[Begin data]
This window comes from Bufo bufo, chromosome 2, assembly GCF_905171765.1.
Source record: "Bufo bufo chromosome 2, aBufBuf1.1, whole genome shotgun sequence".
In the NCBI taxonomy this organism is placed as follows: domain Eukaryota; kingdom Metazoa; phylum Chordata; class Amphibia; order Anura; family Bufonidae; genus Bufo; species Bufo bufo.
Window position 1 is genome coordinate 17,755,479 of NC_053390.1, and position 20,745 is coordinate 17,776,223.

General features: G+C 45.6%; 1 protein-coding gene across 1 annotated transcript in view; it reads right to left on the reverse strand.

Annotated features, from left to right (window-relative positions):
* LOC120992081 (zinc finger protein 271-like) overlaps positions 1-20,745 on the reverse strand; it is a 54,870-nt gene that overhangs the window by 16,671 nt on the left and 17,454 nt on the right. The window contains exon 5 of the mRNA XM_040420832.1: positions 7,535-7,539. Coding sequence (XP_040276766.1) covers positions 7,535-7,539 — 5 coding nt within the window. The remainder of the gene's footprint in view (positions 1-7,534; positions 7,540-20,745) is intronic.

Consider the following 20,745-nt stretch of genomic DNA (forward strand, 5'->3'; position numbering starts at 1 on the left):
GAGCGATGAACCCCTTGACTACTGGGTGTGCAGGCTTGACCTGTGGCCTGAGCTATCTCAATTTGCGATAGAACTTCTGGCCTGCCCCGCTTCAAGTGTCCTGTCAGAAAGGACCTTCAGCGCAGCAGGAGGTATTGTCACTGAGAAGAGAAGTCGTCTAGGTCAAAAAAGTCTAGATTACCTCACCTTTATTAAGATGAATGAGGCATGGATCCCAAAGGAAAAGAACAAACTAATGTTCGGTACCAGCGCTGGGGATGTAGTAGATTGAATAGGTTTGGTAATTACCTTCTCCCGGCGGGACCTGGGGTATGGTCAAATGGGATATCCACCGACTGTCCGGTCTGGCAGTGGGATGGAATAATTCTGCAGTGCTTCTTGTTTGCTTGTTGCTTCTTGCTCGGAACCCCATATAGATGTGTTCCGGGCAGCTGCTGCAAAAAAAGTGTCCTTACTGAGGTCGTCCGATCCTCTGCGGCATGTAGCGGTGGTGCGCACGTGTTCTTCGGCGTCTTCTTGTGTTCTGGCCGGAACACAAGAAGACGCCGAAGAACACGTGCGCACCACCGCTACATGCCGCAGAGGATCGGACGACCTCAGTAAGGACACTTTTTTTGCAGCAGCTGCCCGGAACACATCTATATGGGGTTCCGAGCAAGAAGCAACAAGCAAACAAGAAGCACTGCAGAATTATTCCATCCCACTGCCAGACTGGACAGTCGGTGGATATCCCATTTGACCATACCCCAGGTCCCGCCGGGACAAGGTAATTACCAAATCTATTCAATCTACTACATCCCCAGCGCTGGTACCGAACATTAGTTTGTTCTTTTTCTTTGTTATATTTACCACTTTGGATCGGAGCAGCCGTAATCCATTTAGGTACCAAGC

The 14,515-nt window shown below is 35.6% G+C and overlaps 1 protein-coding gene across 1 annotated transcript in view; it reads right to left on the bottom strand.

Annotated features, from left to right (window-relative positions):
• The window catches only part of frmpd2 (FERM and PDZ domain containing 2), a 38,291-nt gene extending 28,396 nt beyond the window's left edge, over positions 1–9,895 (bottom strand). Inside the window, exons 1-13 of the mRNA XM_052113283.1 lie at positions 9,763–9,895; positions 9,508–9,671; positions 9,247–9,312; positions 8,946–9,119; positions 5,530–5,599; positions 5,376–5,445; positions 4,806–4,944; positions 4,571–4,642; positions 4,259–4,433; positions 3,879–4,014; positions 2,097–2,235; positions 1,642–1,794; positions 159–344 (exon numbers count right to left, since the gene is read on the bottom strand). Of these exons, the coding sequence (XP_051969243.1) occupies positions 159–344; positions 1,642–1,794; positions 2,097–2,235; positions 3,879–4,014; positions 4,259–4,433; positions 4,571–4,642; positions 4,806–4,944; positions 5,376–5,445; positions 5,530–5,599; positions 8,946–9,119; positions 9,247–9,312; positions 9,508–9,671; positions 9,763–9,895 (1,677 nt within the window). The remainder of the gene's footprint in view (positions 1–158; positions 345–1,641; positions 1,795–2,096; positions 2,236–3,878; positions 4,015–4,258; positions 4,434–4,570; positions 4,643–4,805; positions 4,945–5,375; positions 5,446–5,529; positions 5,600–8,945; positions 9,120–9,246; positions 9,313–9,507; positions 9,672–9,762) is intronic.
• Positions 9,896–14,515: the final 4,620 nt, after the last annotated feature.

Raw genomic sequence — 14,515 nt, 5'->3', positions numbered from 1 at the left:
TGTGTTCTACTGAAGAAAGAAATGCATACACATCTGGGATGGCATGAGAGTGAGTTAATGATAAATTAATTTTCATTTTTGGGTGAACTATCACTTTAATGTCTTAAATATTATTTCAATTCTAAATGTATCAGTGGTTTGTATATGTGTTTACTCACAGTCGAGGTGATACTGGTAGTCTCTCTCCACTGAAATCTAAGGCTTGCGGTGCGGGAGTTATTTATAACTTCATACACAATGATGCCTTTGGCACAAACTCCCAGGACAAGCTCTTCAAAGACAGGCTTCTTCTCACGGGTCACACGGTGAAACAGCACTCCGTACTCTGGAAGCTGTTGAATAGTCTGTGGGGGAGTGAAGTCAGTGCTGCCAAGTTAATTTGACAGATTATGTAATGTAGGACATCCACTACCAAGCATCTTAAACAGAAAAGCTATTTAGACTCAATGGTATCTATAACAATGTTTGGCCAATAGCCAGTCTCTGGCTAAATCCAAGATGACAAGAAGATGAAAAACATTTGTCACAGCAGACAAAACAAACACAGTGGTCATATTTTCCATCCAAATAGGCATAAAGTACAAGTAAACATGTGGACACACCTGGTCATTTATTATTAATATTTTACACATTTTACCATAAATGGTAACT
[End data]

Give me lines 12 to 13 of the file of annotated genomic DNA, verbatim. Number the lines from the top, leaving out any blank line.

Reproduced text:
• The window catches only part of frmpd2 (FERM and PDZ domain containing 2), a 38,291-nt gene extending 28,396 nt beyond the window's left edge, over positions 1–9,895 (bottom strand). Inside the window, exons 1-13 of the mRNA XM_052113283.1 lie at positions 9,763–9,895; positions 9,508–9,671; positions 9,247–9,312; positions 8,946–9,119; positions 5,530–5,599; positions 5,376–5,445; positions 4,806–4,944; positions 4,571–4,642; positions 4,259–4,433; positions 3,879–4,014; positions 2,097–2,235; positions 1,642–1,794; positions 159–344 (exon numbers count right to left, since the gene is read on the bottom strand). Of these exons, the coding sequence (XP_051969243.1) occupies positions 159–344; positions 1,642–1,794; positions 2,097–2,235; positions 3,879–4,014; positions 4,259–4,433; positions 4,571–4,642; positions 4,806–4,944; positions 5,376–5,445; positions 5,530–5,599; positions 8,946–9,119; positions 9,247–9,312; positions 9,508–9,671; positions 9,763–9,895 (1,677 nt within the window). The remainder of the gene's footprint in view (positions 1–158; positions 345–1,641; positions 1,795–2,096; positions 2,236–3,878; positions 4,015–4,258; positions 4,434–4,570; positions 4,643–4,805; positions 4,945–5,375; positions 5,446–5,529; positions 5,600–8,945; positions 9,120–9,246; positions 9,313–9,507; positions 9,672–9,762) is intronic.
• Positions 9,896–14,515: the final 4,620 nt, after the last annotated feature.